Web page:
Choose the best way to turn left. Like a motorist: Look over your shoulder, signal and move into the left lane. Like a pedestrian: Go to the far side of the intersection and use the crosswalk. 

Avoid or go slow on sidewalks.
 You are allowed to ride your bike on a sidewalk UNLESS it is prohibited. Please note that it is prohibited to ride your bike on the sidewalk in Durango's Downtown Business District.

Off-Road Trail Etiquette

Sharing the Path. Off-road riding is often done on a shared-use path. Shared-use paths are used by bicyclists of all ages, abilities, walkers, strollers, joggers, runners, rollerbladers and for organized events. Even though shared-use paths tend to feel safe, because they are off-road and wider, many incidents may occur due to the crowding and users travelling at different speeds. While riding on an off-road trail here are some basic rules to follow: 
  • Stay to the right except when passing.
  • Travel at a reasonable speed in a consistent and predictable manner.
  • Always look ahead and behind before passing.
  • Pass slower traffic on the left; yield to oncoming traffic when passing.
  • Give a clear warning signal before passing (ring a bell and say "on your left").
  • Move off the trail when stopped to allow others room to pass.
  • When riding on trails at dusk and dawn, use a strong white headlight and a red taillight, or red rear reflectors.
  • Yield to other users when entering and crossing the trail.
  • Stop for traffic where the trail crosses a roadway.

Bike Maintenance Tips

You love your bicycle and want to see it live a long, adventurous life! Regular maintenance is necessary to ensure that this happens. Maintenance isn't just one tune-up a year. You should inspect your bike every time you take it out for a ride. Listed below are a few quick checks to perform before heading out. (You can also refer to the League of American Bicyclists bike maintenance page.)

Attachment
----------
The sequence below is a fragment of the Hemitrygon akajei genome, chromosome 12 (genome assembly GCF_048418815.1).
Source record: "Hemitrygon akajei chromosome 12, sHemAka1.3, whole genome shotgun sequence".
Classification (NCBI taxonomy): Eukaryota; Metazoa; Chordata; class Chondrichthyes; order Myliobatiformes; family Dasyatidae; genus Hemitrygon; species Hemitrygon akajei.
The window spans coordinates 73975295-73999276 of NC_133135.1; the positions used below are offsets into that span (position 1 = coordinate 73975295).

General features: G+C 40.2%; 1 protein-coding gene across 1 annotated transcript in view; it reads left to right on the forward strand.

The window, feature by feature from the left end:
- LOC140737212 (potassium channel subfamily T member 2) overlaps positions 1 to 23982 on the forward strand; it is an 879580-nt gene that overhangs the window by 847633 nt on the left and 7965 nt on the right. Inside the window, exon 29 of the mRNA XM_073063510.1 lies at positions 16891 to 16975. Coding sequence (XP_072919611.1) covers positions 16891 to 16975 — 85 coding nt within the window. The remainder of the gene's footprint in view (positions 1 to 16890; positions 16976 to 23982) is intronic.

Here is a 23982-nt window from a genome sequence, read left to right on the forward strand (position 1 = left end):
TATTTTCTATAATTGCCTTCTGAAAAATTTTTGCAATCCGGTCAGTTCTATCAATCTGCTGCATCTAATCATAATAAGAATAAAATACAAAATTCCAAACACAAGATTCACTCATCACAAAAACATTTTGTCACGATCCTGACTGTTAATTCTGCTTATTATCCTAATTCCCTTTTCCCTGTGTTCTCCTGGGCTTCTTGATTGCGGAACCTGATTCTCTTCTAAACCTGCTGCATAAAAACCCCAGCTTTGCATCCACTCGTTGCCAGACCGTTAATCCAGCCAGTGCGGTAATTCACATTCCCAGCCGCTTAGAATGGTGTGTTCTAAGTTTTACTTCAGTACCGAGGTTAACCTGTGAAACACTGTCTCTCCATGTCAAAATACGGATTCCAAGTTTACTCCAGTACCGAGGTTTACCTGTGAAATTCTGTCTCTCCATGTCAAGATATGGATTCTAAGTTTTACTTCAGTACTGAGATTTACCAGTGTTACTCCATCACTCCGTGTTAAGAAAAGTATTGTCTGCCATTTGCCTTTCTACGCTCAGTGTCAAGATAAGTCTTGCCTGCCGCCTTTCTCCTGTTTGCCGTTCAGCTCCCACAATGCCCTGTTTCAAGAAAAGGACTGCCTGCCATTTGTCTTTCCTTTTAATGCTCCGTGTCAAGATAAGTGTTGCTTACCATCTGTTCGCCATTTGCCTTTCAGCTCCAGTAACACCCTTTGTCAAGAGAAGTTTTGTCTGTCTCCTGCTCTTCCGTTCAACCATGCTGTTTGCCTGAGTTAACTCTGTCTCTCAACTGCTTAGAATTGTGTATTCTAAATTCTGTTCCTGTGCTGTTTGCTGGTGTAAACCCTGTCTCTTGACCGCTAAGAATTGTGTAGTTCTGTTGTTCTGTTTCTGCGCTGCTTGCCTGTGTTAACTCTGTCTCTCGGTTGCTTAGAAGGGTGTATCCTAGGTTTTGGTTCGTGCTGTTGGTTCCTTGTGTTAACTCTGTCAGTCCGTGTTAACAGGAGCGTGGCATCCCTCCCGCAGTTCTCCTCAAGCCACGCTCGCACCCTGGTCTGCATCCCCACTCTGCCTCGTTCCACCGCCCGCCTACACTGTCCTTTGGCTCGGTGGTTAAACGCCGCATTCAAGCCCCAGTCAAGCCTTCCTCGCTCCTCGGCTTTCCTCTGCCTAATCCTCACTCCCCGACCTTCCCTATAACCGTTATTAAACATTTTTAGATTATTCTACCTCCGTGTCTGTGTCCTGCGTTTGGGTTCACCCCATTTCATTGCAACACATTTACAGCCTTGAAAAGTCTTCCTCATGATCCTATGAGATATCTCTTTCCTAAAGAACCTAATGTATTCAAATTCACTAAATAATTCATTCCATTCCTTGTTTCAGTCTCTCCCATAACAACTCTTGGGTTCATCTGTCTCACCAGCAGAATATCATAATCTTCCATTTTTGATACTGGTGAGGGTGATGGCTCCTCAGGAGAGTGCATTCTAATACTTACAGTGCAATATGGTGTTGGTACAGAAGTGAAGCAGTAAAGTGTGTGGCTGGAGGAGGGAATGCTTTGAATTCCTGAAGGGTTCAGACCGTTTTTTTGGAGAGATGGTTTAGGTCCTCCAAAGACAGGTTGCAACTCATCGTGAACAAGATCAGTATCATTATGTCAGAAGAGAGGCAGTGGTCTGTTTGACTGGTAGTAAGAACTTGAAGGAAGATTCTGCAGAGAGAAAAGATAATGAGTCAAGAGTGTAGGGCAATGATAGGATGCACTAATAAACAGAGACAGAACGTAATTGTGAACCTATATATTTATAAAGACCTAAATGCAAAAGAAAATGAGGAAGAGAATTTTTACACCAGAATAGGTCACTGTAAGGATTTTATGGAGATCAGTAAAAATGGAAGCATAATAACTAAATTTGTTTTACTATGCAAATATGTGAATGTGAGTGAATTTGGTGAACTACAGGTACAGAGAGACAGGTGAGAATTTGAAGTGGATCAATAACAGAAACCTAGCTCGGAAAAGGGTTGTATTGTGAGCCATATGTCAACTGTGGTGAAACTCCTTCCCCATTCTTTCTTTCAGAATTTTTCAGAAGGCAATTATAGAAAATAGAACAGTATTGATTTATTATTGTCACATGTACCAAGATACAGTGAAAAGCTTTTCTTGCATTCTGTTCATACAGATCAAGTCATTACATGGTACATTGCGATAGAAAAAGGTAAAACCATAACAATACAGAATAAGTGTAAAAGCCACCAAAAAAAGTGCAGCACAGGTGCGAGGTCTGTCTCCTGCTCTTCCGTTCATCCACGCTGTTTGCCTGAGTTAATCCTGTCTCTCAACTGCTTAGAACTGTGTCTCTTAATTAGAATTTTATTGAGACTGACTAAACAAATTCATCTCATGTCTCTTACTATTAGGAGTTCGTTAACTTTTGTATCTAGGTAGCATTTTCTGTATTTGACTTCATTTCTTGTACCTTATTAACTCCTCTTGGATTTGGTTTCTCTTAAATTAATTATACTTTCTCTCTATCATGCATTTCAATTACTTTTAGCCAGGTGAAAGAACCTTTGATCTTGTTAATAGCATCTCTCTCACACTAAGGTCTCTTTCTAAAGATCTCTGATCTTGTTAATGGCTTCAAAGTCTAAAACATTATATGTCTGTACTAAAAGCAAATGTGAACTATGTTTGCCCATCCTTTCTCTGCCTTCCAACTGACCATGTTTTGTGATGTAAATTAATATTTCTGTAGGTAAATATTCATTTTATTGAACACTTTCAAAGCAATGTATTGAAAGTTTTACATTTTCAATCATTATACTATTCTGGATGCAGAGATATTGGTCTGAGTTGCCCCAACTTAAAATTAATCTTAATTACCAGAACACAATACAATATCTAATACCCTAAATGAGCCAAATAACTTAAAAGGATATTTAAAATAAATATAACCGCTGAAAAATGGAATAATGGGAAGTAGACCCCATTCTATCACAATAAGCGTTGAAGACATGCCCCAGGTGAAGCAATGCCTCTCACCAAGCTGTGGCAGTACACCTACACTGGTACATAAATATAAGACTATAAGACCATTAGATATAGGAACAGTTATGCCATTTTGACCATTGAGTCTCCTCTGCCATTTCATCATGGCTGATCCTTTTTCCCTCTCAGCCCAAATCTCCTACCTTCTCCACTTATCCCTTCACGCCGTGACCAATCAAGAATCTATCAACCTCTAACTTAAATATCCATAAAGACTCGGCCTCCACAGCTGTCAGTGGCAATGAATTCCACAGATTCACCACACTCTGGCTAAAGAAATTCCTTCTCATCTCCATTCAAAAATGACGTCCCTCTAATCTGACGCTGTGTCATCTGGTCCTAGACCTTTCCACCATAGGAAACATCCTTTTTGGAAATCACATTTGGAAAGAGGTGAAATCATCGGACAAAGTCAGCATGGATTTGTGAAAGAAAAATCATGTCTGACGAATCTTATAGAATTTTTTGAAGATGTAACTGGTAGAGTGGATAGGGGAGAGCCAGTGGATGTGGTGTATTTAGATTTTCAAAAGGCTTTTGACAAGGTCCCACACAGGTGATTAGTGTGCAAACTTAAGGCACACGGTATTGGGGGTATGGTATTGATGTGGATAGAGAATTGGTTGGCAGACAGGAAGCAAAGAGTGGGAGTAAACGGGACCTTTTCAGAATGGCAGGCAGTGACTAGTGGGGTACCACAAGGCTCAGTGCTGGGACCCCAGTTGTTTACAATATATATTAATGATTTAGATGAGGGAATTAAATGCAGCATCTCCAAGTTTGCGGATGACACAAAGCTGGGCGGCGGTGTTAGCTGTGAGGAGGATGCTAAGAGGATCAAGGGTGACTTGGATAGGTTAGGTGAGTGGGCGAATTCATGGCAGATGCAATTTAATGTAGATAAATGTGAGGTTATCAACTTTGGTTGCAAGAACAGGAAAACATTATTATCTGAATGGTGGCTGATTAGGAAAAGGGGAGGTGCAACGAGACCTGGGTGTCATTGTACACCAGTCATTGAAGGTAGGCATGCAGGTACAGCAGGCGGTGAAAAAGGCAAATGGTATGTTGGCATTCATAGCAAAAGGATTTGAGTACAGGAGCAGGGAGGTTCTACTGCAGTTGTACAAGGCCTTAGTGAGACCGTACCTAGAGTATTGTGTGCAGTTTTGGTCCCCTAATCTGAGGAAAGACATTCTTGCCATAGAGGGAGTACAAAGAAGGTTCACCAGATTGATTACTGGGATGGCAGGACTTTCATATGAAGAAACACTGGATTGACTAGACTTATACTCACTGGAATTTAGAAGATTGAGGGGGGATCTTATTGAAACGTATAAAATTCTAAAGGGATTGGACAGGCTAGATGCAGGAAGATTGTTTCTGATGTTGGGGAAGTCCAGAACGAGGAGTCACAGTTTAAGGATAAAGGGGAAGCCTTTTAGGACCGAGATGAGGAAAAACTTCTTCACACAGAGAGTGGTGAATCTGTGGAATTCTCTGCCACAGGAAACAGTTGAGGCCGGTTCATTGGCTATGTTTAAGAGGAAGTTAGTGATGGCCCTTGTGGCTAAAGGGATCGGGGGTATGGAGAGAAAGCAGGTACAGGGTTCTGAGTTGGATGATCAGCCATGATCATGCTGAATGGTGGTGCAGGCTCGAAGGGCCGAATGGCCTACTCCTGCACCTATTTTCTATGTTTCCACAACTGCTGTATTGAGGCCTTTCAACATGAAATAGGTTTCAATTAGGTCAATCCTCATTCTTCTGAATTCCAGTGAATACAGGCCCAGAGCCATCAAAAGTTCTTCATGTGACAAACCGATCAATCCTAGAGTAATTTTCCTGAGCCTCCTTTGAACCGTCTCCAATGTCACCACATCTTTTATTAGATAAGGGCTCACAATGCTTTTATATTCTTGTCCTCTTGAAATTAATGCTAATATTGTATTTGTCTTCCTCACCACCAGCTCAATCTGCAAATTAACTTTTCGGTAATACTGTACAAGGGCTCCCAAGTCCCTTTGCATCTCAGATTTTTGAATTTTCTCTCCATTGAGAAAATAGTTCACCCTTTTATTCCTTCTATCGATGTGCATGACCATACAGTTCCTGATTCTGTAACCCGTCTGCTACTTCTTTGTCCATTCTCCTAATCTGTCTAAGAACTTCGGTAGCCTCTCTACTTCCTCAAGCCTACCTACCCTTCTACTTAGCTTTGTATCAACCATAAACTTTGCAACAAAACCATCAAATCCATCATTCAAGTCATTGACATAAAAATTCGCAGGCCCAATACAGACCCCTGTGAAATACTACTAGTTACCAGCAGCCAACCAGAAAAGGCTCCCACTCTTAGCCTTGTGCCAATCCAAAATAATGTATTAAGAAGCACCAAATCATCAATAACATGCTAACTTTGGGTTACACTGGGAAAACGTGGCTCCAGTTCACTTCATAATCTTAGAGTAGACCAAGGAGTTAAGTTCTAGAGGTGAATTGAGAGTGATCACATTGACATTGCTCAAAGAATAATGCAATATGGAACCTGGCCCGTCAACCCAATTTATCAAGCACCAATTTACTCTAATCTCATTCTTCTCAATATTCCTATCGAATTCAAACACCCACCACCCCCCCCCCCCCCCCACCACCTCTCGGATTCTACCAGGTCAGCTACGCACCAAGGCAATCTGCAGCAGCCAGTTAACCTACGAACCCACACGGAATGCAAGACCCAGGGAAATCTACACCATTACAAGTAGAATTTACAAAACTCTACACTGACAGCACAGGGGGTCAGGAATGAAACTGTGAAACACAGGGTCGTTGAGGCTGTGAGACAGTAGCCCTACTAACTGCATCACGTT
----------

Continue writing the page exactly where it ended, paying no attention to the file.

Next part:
Inflate tires to the rate pressure listed on the sidewall of the tire. Use a pressure gauge to insure proper pressure. Look for any damage to the tire such as cuts, bulges, or tears. Remove small bits of glass, nails, etc. Replace the tire if it is damaged. 029.JPG

Check your brake pads for wear. Many new bikes have ridged brake pads that should be replaced when the ridges are entirely worn down. Check that your brake pad adjustments hit the rim and don't rub against the tire or dive into the spokes. Check that your hand brakes travel at least 1 inch between the bar and lever when applied. 

Cranks and Chain
Your crank bolts should be tight. Check your chain for signs of wear. Grease your chain. With your bike upside down, take hold of your chain with a cloth. Then pedal and run the cloth lightly over the chain to remove dirt. Keep pedaling and apply a thin layer of chain grease. Excess grease will attract more dirt. If your chain skips on your cassette you might need an adjustment. 

033.JPGQuick Releases
Your hubs should be tight in the frame and the quick release should engage at 90 degrees. Your hub quick release should point back to insure that nothing catches on it. Inspect your brake quick releases to insure that they have been re-engaged if you have removed your wheel. 

Take It Out For a Ride
Check to make sure the brakes and gears are working properly. If your bike won't stay in gear or can't shift to a low or high gear, get it checked out. Inspect your bike for any loose or broken parts, replace or fix them. You might even try picking your bike up and shaking it to see if anything sounds loose. 

Winter Bike Care
  • Rims- When wet, brake pads grip aluminum rims better than they do steel.
  • Tires- Fat tires have better traction. Tires less than 1 1/4 inch wide work better on wet streets when under-inflated. Use tires with a deep tread pattern.